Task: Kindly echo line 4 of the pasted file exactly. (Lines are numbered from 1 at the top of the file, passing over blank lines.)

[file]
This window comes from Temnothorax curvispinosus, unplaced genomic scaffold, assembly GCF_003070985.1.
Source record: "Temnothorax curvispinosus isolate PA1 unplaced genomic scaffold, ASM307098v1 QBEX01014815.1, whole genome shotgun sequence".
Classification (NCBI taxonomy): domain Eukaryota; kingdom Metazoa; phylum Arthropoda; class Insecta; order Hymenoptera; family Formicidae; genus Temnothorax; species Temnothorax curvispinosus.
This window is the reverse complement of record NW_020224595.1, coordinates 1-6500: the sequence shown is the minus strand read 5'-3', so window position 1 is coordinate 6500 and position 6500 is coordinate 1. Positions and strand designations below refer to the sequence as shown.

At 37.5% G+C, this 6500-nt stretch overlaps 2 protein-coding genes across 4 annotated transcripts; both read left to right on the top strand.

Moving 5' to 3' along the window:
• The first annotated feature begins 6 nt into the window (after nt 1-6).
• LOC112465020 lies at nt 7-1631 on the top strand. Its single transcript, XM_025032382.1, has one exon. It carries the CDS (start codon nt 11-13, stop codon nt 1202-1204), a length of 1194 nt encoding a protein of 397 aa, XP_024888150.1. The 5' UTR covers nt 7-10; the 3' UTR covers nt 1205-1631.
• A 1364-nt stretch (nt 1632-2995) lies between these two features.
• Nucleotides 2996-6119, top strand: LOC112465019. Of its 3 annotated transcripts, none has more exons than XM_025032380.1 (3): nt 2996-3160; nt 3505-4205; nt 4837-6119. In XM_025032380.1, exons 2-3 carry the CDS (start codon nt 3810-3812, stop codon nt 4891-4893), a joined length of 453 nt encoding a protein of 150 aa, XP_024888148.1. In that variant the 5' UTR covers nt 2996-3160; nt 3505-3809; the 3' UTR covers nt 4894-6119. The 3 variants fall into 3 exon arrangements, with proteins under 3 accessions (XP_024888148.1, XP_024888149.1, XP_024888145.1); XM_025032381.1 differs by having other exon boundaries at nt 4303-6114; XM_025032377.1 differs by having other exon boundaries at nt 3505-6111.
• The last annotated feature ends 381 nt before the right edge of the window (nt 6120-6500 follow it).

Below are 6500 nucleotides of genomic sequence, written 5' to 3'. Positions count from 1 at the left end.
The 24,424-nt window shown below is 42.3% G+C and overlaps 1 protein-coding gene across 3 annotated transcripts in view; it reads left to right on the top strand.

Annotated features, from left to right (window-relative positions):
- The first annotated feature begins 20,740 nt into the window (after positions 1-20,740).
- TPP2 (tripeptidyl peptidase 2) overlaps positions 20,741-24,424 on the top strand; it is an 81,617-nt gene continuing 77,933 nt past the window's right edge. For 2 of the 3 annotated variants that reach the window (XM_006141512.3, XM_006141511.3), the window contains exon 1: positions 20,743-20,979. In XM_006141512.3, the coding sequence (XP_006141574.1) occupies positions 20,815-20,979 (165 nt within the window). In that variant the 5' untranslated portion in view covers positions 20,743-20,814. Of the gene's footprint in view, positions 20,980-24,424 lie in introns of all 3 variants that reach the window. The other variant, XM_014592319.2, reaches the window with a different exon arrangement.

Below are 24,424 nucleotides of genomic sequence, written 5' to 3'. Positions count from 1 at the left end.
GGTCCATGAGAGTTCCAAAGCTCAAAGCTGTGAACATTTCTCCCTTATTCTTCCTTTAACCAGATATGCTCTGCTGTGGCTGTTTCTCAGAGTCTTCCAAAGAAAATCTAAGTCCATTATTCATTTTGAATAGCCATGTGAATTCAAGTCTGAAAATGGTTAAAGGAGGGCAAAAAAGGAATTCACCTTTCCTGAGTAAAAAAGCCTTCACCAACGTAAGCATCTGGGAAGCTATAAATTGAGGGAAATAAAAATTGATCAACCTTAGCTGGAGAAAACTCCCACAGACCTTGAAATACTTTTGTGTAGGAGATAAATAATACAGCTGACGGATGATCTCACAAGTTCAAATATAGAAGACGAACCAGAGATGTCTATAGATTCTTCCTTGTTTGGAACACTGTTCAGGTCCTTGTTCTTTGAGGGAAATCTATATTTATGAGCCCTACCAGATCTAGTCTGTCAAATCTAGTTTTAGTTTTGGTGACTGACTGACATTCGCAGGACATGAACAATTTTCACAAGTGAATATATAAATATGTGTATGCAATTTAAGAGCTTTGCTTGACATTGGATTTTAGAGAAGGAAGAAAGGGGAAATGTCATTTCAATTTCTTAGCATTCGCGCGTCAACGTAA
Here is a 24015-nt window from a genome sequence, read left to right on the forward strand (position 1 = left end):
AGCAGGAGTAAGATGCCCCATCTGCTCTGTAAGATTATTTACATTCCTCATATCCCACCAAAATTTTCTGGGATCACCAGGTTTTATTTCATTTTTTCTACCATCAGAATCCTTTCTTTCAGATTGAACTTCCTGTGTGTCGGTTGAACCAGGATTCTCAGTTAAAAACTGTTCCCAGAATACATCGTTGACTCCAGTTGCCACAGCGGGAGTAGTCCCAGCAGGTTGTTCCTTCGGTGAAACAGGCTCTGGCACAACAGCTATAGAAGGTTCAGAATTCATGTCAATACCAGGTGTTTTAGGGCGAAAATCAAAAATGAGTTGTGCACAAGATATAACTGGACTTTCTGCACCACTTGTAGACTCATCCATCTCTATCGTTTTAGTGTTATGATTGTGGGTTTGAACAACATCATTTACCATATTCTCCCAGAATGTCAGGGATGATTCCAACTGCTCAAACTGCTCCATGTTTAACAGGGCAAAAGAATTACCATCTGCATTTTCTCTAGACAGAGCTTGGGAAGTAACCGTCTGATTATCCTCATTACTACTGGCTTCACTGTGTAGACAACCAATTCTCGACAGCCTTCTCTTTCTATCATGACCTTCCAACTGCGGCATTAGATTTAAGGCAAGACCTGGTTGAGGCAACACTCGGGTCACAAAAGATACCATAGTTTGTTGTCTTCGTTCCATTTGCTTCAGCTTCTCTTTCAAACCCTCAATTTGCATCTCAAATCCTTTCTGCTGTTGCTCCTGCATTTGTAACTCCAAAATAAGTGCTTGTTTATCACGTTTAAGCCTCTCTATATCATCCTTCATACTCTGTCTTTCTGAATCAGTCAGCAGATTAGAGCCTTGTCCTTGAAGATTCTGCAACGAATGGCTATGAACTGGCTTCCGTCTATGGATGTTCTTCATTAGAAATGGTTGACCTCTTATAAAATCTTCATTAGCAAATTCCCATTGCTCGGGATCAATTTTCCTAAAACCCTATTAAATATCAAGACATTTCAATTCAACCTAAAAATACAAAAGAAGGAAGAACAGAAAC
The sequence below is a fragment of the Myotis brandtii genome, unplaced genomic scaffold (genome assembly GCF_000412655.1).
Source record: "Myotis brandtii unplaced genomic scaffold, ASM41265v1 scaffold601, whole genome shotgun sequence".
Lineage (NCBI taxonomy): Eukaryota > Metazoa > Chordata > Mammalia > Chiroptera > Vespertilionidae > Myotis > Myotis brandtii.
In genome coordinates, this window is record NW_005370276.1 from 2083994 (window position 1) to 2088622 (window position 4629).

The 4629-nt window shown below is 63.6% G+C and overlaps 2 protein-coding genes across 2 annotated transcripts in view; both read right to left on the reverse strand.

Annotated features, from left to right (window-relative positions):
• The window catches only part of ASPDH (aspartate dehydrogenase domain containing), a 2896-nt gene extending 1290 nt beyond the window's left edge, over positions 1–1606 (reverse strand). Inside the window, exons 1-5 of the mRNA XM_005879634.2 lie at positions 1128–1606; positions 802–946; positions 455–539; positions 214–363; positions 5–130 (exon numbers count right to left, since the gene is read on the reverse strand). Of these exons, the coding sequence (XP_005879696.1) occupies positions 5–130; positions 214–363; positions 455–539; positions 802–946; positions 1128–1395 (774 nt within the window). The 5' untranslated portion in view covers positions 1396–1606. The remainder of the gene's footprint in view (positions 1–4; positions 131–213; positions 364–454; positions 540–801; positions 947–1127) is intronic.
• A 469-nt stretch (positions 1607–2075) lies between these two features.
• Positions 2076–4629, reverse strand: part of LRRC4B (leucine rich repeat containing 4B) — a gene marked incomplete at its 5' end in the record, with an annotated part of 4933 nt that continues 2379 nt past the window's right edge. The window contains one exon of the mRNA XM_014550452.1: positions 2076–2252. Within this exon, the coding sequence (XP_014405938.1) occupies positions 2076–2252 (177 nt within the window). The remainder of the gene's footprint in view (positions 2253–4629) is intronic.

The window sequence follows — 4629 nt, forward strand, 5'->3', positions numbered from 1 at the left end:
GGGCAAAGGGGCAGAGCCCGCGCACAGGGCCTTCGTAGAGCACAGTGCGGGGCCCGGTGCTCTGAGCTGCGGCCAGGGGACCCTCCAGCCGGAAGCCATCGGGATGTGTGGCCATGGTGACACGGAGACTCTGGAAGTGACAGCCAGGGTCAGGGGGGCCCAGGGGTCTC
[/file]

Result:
This window is the reverse complement of record NW_020224595.1, coordinates 1-6500: the sequence shown is the minus strand read 5'-3', so window position 1 is coordinate 6500 and position 6500 is coordinate 1. Positions and strand designations below refer to the sequence as shown.